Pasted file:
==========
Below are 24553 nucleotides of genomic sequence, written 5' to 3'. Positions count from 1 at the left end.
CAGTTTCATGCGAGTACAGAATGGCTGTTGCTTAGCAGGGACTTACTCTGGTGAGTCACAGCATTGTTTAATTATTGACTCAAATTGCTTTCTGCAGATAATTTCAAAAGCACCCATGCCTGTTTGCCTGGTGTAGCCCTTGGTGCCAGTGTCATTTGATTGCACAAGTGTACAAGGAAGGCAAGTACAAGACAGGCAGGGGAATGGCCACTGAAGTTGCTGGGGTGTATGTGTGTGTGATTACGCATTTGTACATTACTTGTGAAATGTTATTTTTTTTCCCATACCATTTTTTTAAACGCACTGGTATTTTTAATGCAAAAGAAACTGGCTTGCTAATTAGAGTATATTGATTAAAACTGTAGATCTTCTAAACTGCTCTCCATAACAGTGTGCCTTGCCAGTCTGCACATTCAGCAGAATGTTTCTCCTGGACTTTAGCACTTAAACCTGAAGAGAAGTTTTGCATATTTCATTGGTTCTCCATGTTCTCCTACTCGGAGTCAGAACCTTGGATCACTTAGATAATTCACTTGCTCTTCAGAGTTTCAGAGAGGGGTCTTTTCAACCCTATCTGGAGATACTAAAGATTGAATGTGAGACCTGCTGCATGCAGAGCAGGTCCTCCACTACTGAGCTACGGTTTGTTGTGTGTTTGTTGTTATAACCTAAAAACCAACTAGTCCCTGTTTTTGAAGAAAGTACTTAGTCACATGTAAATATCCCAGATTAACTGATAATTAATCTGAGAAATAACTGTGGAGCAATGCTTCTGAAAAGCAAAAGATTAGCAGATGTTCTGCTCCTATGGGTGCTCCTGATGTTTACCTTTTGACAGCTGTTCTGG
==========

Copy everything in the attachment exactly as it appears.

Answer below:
Below are 24553 nucleotides of genomic sequence, written 5' to 3'. Positions count from 1 at the left end.
CAGTTTCATGCGAGTACAGAATGGCTGTTGCTTAGCAGGGACTTACTCTGGTGAGTCACAGCATTGTTTAATTATTGACTCAAATTGCTTTCTGCAGATAATTTCAAAAGCACCCATGCCTGTTTGCCTGGTGTAGCCCTTGGTGCCAGTGTCATTTGATTGCACAAGTGTACAAGGAAGGCAAGTACAAGACAGGCAGGGGAATGGCCACTGAAGTTGCTGGGGTGTATGTGTGTGTGATTACGCATTTGTACATTACTTGTGAAATGTTATTTTTTTTCCCATACCATTTTTTTAAACGCACTGGTATTTTTAATGCAAAAGAAACTGGCTTGCTAATTAGAGTATATTGATTAAAACTGTAGATCTTCTAAACTGCTCTCCATAACAGTGTGCCTTGCCAGTCTGCACATTCAGCAGAATGTTTCTCCTGGACTTTAGCACTTAAACCTGAAGAGAAGTTTTGCATATTTCATTGGTTCTCCATGTTCTCCTACTCGGAGTCAGAACCTTGGATCACTTAGATAATTCACTTGCTCTTCAGAGTTTCAGAGAGGGGTCTTTTCAACCCTATCTGGAGATACTAAAGATTGAATGTGAGACCTGCTGCATGCAGAGCAGGTCCTCCACTACTGAGCTACGGTTTGTTGTGTGTTTGTTGTTATAACCTAAAAACCAACTAGTCCCTGTTTTTGAAGAAAGTACTTAGTCACATGTAAATATCCCAGATTAACTGATAATTAATCTGAGAAATAACTGTGGAGCAATGCTTCTGAAAAGCAAAAGATTAGCAGATGTTCTGCTCCTATGGGTGCTCCTGATGTTTACCTTTTGACAGCTGTTCTGG